ZC undecided over former Australian PM Howard


Zimbabwe Cricket (ZC) sat on the fence during the International Cricket Council (ICC) executive board meeting in Singapore as former Australia Prime Minister John Howard failed in his bid to become vice-president.
Reports from Singapore yesterday suggested that Zimbabwe was not one of the countries which resisted Howard’s ascendency to the position which would have made him the president of the cricket governing body by 2012.
This follows a series of meetings between Howard and ZC top hierarchy in Harare two weeks ago. The former premier was seeking backing from ICC board member and ZC chairman Peter Chingoka and managing director Ozias Bvute.
Details of that meeting were not released, although ZC said the discussion was ‘frank’.
But at the ongoing ICC board meeting, an Afro-Asian bloc led by India blocked Howard and the ICC has instructed the Australian and New Zealand boards to nominate another candidate before August. The void may be filled by New Zealand’s former cricket board chairman Sir John Anderson, the man Howard beat to become the Australasian candidate.
The countries who signed a letter rejecting Howard were India, Pakistan, Bangladesh, Sri Lanka and South Africa. Howard’s only supporters are believed to be Australia, New Zealand and England, reinforcing the power of the Afro-Asia vote in world cricket. Sri Lankan cricket officials, meanwhile, are believed to have questioned his lack of a cricketing administrative background, and they may also have taken into account comments attributed to him about the controversial bowling action of Test wicket record-holder Muttiah Muralitharan.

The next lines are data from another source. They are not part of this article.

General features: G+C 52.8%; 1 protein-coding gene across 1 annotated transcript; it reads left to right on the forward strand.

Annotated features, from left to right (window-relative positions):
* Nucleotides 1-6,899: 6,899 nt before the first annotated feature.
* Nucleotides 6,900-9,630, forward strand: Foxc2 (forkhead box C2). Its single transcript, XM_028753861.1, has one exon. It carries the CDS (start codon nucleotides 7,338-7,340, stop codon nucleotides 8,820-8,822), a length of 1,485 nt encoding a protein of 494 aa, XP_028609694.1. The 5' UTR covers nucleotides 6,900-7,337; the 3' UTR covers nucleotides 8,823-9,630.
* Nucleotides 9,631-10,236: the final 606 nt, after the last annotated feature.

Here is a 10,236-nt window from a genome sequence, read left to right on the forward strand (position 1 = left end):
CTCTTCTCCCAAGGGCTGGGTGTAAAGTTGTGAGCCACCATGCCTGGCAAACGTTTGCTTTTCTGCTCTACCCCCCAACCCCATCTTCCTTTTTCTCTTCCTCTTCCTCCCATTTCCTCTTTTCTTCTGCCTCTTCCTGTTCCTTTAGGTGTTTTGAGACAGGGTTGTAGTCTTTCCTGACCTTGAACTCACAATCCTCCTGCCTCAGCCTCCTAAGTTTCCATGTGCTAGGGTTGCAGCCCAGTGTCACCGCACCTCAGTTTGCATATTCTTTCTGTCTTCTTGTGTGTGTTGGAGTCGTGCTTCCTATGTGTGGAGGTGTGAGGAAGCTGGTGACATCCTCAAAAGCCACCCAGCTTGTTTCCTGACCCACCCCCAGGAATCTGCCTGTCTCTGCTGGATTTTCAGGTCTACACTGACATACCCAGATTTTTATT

In a statement ICC confirmed Howard’s demise. The statement read: “Following lengthy consideration put forward by Cricket Australia and New Zealand, Howard did not have sufficient support from within ICC board.”
A joint statement from Australian cricket chairman Jack Clarke and New Zealand counterpart Alan Isaac said they “had nominated the best possible candidate from the region under the ICC’s stipulated process”.
The statement continued: “John Howard is an eminent and well-credentialed international statesman, who Australia and New Zealand nominated after a comprehensive selection process.
“We believe cricket needs to continue to seek excellence and dispassionate independence in the game’s global governance.
“We were delighted that the most senior world figure ever considered for this role agreed to accept the nomination.”
Zimbabwe who were expected to be the protagonists in Howard’s downfall did not do so signaling a softening stance towards the Australian who was a harsh critic of President Robert Mugabe. Chingoka had his own ideas and did not pander to the whims of politics in Singapore where he sat on the fence on Howard. Chingoka’s stance rubbishes reports that ZC wanted to block Howard to be installed as vice-president.
Howard was critical of Mugabe’s regime accusing him of human rights abuses and was responsible for banning Australia’s tour of Zimbabwe in 2007 charging that the team would not have enough security in Zimbabwe.